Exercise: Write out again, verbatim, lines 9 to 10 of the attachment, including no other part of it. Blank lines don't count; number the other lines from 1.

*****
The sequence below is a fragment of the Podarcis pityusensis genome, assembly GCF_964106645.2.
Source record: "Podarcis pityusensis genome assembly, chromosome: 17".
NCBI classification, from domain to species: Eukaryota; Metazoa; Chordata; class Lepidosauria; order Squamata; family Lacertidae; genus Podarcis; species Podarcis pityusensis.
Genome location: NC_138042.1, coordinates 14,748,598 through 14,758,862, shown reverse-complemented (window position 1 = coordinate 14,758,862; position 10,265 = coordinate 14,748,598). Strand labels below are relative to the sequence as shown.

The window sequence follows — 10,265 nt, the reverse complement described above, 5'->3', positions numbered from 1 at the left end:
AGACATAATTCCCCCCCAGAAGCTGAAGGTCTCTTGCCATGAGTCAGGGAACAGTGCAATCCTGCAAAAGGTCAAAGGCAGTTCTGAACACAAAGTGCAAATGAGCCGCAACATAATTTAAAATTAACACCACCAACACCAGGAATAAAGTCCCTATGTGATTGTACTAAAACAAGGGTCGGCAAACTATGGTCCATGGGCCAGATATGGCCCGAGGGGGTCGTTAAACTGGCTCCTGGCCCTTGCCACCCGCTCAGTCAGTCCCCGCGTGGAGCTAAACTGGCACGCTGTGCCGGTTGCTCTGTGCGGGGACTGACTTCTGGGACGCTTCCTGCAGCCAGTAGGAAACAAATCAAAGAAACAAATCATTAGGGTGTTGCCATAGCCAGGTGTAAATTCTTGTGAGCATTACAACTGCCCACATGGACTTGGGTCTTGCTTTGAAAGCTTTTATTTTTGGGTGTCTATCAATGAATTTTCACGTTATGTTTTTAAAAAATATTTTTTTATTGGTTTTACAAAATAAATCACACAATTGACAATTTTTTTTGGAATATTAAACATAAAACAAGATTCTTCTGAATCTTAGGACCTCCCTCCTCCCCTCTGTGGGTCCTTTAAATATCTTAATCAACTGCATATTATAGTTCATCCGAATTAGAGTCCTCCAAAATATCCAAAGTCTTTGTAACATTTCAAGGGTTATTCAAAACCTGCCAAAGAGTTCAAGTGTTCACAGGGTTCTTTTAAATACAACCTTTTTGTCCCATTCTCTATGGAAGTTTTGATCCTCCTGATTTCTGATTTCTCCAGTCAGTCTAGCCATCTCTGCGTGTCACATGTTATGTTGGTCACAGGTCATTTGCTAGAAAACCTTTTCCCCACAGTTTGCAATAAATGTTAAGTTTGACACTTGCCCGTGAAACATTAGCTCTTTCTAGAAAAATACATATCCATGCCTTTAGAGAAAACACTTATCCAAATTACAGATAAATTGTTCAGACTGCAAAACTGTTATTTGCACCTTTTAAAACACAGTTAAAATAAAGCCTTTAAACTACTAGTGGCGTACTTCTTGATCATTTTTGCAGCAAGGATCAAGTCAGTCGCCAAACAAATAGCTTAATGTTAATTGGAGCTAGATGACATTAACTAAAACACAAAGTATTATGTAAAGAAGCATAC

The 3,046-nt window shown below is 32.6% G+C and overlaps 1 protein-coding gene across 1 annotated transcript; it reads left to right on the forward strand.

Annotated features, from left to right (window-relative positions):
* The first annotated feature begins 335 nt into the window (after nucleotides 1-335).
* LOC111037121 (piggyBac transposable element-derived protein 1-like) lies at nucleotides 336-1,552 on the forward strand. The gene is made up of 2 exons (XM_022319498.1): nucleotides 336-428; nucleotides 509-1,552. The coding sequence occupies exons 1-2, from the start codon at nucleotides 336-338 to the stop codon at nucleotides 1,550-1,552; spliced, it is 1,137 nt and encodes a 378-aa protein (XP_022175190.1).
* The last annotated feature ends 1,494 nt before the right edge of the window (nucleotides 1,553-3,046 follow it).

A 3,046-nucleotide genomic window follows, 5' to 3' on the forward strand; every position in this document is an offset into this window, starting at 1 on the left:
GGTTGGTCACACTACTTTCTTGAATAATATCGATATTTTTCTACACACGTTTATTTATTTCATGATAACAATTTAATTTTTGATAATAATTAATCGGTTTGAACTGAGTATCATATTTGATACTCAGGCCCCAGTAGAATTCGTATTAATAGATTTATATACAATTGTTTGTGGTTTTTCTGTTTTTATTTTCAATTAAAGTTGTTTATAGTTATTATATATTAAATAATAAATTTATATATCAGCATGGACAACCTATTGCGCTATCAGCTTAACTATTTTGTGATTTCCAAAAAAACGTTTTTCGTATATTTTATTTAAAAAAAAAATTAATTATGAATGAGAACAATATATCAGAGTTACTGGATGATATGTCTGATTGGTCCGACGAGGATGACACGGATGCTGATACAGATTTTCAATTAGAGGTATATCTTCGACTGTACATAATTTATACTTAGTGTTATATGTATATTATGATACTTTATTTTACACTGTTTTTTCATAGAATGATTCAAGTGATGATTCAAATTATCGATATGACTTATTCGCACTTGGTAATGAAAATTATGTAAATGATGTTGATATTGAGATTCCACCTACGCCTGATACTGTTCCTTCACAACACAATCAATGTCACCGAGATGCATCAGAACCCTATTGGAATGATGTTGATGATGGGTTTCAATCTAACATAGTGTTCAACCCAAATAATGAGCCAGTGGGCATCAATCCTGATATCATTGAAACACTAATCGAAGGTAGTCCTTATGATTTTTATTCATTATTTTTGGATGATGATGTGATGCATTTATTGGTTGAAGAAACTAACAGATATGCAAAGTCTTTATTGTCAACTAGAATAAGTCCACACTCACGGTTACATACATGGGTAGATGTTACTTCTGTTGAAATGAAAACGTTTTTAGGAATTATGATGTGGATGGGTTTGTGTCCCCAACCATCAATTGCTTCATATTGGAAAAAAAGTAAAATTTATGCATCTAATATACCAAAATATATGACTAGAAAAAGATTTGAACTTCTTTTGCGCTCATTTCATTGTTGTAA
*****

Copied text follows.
* The first annotated feature begins 335 nt into the window (after nucleotides 1-335).
* LOC111037121 (piggyBac transposable element-derived protein 1-like) lies at nucleotides 336-1,552 on the forward strand. The gene is made up of 2 exons (XM_022319498.1): nucleotides 336-428; nucleotides 509-1,552. The coding sequence occupies exons 1-2, from the start codon at nucleotides 336-338 to the stop codon at nucleotides 1,550-1,552; spliced, it is 1,137 nt and encodes a 378-aa protein (XP_022175190.1).